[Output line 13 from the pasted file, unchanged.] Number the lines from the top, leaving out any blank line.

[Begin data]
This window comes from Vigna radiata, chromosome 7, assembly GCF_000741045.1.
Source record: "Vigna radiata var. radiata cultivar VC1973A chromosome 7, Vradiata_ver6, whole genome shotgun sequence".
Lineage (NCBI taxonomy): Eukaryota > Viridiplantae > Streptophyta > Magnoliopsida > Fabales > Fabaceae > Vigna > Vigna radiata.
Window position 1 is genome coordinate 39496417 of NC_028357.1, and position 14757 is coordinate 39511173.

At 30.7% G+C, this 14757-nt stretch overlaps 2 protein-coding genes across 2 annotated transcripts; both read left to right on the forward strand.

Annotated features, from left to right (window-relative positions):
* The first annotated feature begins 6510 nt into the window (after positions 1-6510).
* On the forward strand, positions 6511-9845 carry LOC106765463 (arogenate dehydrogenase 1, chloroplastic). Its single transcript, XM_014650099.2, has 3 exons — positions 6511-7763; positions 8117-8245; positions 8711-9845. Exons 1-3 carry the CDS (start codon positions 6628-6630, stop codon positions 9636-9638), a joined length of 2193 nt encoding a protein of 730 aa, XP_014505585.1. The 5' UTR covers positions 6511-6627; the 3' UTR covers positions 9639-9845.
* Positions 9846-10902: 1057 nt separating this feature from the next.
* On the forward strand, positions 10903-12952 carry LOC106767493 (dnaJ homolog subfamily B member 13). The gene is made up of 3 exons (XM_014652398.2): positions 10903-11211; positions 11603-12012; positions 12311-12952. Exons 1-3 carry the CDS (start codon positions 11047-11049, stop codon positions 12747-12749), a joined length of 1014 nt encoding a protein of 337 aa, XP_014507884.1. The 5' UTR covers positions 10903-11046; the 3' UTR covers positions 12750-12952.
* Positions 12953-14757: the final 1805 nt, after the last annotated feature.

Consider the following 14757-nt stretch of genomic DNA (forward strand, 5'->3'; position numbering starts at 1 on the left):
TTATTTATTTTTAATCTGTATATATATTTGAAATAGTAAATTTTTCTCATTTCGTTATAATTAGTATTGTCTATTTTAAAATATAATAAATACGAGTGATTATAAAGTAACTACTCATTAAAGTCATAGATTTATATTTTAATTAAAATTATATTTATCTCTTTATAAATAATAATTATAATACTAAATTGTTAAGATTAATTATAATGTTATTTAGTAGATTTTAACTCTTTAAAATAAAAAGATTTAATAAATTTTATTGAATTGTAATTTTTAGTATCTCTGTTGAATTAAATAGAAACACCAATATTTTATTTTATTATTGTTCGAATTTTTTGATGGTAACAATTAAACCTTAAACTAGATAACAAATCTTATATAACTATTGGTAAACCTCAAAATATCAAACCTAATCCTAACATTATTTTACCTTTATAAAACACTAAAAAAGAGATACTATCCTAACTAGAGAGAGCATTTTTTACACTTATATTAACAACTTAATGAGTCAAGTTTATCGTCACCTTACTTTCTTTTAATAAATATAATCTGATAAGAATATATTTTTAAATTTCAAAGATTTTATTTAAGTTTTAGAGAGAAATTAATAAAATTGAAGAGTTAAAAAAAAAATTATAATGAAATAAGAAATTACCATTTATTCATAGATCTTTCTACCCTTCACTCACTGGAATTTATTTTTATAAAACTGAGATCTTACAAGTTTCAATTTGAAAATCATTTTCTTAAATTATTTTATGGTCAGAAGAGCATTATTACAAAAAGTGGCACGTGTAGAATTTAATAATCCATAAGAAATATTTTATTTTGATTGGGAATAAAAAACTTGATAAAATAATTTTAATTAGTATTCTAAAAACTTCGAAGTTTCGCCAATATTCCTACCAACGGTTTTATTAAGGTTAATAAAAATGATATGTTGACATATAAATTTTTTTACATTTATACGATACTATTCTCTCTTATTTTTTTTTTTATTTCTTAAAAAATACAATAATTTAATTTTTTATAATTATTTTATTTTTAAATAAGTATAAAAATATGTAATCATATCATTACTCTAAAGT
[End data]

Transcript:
TTATTTATTTTTAATCTGTATATATATTTGAAATAGTAAATTTTTCTCATTTCGTTATAATTAGTATTGTCTATTTTAAAATATAATAAATACGAGTGATTATAAAGTAACTACTCATTAAAGTCATAGATTTATATTTTAATTAAAATTATATTTATCTCTTTATAAATAATAATTATAATACTAAATTGTTAAGATTAATTATAATGTTATTTAGTAGATTTTAACTCTTTAAAATAAAAAGATTTAATAAATTTTATTGAATTGTAATTTTTAGTATCTCTGTTGAATTAAATAGAAACACCAATATTTTATTTTATTATTGTTCGAATTTTTTGATGGTAACAATTAAACCTTAAACTAGATAACAAATCTTATATAACTATTGGTAAACCTCAAAATATCAAACCTAATCCTAACATTATTTTACCTTTATAAAACACTAAAAAAGAGATACTATCCTAACTAGAGAGAGCATTTTTTACACTTATATTAACAACTTAATGAGTCAAGTTTATCGTCACCTTACTTTCTTTTAATAAATATAATCTGATAAGAATATATTTTTAAATTTCAAAGATTTTATTTAAGTTTTAGAGAGAAATTAATAAAATTGAAGAGTTAAAAAAAAAATTATAATGAAATAAGAAATTACCATTTATTCATAGATCTTTCTACCCTTCACTCACTGGAATTTATTTTTATAAAACTGAGATCTTACAAGTTTCAATTTGAAAATCATTTTCTTAAATTATTTTATGGTCAGAAGAGCATTATTACAAAAAGTGGCACGTGTAGAATTTAATAATCCATAAGAAATATTTTATTTTGATTGGGAATAAAAAACTTGATAAAATAATTTTAATTAGTATTCTAAAAACTTCGAAGTTTCGCCAATATTCCTACCAACGGTTTTATTAAGGTTAATAAAAATGATATGTTGACATATAAATTTTTTTACATTTATACGATACTATTCTCTCTTATTTTTTTTTTTATTTCTTAAAAAATACAATAATTTAATTTTTTATAATTATTTTATTTTTAAATAAGTATAAAAATATGTAATCATATCATTACTCTAAAGT